1.5°C Hotspots: Climate hazards, vulnerabilities, and impacts

Carl-Friedrich Schleussner, Delphine Deryng, Sarah D'Haen, William Hare, Tabea Lissner, Mouhamed Ly, Alexander Nauels, Melinda Noblet, Peter Pfleiderer, Patrick Pringle, Martin Rokitzki, Fahad Saeed, Michiel Schaeffer, Olivia Serdeczny, Adelle Thomas

Research output: Contribution to journalArticleAcademicpeer-review

15 Citations (Scopus)


Differentiating the impacts of climate change between 1.5°C and 2°C requires a regional and sector-specific perspective. Whereas for some regions and sectors the difference in climate variables might be indistinguishable from natural variability, other areas especially in the tropics and subtropics will experience significant shifts. In addition to region-specific changes in climatic conditions, vulnerability and exposure also differ substantially across the world. Even small differences in climate hazards can translate into sizeable impact differences for particularly vulnerable regions or sectors. Here, we review scientific evidence of regional differences in climate hazards at 1.5°C and 2°C and provide an assessment of selected hotspots of climate change, including small islands as well as rural, urban, and coastal areas in sub-Saharan Africa and South Asia, that are particularly affected by the additional 0.5°C global mean temperature increase. We interlink these with a review of the vulnerability and exposure literature related to these hotspots to provide an integrated perspective on the differences in climate impacts between 1.5°C and 2°C.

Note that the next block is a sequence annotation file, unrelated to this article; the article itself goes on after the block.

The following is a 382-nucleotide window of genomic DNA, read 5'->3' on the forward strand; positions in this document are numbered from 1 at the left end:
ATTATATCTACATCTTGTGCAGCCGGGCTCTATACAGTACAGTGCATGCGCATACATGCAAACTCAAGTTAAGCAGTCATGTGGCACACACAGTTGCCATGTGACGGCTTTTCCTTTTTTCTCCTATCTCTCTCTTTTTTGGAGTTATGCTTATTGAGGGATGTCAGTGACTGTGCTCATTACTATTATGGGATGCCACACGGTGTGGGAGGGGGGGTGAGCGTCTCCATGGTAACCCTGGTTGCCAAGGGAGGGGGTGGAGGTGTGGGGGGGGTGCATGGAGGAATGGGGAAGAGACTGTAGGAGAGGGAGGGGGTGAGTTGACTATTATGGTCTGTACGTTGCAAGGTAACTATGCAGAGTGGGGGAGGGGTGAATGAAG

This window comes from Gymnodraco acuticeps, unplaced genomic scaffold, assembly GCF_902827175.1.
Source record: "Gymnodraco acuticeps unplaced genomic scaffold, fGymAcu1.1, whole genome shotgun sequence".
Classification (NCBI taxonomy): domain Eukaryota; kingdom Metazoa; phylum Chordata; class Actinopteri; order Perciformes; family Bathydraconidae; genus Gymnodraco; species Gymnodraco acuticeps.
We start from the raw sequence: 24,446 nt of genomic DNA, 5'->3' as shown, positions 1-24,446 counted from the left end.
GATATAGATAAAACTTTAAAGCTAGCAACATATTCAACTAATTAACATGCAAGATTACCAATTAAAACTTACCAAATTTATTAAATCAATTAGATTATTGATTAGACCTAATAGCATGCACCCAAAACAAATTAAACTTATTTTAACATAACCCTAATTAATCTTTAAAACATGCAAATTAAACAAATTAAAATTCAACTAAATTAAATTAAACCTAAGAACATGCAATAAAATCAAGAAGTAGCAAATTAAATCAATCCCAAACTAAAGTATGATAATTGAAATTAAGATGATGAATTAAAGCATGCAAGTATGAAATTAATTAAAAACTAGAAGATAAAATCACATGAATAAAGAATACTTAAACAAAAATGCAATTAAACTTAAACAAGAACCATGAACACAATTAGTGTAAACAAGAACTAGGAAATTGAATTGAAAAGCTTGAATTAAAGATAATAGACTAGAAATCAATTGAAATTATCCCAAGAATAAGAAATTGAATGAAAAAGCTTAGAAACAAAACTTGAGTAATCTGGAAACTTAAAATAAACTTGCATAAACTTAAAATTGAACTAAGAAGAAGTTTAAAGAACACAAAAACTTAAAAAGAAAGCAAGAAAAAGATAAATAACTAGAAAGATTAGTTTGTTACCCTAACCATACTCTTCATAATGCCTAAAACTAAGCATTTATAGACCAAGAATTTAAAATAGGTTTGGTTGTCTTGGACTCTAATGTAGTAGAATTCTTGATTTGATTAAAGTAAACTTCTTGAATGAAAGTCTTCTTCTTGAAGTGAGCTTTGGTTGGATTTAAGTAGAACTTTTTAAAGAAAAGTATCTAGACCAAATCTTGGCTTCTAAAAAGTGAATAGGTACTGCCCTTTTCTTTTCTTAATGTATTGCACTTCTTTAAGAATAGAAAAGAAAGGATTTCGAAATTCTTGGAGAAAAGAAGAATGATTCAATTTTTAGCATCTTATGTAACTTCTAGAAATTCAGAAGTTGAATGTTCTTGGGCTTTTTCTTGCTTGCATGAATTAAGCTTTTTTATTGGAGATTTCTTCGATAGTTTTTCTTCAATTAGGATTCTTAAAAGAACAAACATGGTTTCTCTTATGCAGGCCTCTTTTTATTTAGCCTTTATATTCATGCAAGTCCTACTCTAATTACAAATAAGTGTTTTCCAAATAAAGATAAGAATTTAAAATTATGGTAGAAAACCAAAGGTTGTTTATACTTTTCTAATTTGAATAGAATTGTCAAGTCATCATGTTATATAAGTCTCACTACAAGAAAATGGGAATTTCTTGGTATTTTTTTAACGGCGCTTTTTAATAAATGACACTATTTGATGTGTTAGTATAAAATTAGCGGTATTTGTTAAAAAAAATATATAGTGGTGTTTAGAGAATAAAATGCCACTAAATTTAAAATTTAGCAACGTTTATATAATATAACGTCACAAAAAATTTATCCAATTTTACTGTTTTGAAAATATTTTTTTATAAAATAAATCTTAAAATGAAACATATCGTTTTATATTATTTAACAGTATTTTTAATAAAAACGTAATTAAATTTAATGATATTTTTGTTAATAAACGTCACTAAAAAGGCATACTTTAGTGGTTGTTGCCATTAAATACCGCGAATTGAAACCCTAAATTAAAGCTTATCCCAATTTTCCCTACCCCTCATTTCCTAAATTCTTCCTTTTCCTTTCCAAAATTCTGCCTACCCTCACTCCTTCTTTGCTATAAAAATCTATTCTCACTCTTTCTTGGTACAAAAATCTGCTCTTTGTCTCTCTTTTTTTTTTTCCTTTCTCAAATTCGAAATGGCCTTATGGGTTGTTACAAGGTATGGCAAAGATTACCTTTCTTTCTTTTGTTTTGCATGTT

Original languageEnglish
Pages (from-to)135-163
JournalAnnual Review of Environment and Resources
Publication statusPublished - 17 Oct 2018


  • 1.5°C
  • extreme weather events
  • hotspots
  • sea level rise
  • small islands
  • vulnerability


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